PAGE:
Monday, July 19, 2010

The Girl Who Predicted the Twenty-First Century

Over the weekend, I started the third and final installment of the late Stieg Larsson's The Girl Who Kicked the Hornet's Nest, the third and final installment of his acclaimed Millennium trilogy.

Okay, the books are thrillers, and unnecessary descriptions of characters' clothing and Ikea shopping trips abound. But they're at least fun. And simultaneously terrifying.

Keep in mind that Larsson wrote these books in 2004 before delivering them to his Swedish publisher. And we should keep that in mind because the first book, The Girl with the Dragon Tattoo, followed investigative journalist Mikael Blomkvist and hacker extraordinaire Lisbeth Salander as they toppled a corrupt financial empire. Lisbeth, an unlikely heroine at just shy of five feet tall and with piercings and tattoos, uncovers that this empire has been built on shady speculations, mortgages, and other unsound investments--all of it on the eve of the financial crisis that sent shockwaves through the global economy.

The second book, The Girl Who Played with Fire, is more of a manhunt novel, filled with false accusations and a slightly overabundant population of murders. The best part of that novel: several pages going through a shopping trip Salander takes to Ikea.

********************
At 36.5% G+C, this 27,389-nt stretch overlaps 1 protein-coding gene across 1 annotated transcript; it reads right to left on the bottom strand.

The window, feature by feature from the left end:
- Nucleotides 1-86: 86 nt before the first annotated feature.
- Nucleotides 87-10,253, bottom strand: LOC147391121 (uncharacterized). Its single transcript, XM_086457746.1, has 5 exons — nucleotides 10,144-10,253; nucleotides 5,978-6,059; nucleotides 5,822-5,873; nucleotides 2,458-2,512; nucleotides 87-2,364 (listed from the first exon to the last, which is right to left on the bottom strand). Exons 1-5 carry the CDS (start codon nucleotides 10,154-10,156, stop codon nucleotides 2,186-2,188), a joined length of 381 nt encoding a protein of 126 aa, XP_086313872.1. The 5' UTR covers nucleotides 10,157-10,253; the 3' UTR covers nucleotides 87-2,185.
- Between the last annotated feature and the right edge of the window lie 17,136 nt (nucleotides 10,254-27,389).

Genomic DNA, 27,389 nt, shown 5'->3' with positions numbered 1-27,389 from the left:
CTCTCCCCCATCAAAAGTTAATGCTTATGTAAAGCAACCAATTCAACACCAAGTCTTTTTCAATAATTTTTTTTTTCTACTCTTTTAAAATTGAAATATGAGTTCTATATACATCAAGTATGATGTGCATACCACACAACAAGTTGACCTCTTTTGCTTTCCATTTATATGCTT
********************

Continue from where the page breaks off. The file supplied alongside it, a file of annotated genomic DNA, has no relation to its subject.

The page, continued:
But the third novel again strikes me as strangely prescient. Salander and Blomkvist find themselves mired in an attempt to unravel a government conspiracy formulated by an inner circle of Sapo, the Swedish Security Police. The plot has gone out of control, illustrating the underhanded nature of even a democratic government. But also, these plots negatively effect citizens and decimate their personal liberties and reputations. Technically, this secret "Section" of Sapo doesn't exist and isn't documented, but its history over a few decades has had unwieldy consequences.

Then, I checked The Washington Post and found that post-9/11 America could have learned a thing or three from Larsson's novel: our secret bureaucracies have become too unwieldy, too expensive, too clumsy. Nobody really knows what's going on, and the impact could be devastating.

So, as campy and cliche as Larsson's novels can be, I think he possessed freakishly good foresight and insight, the attributes that his novels claim all thinkers--writers, journalists, investigators, hackers, even editors--need to possess in order to fix things up and protect citizens.


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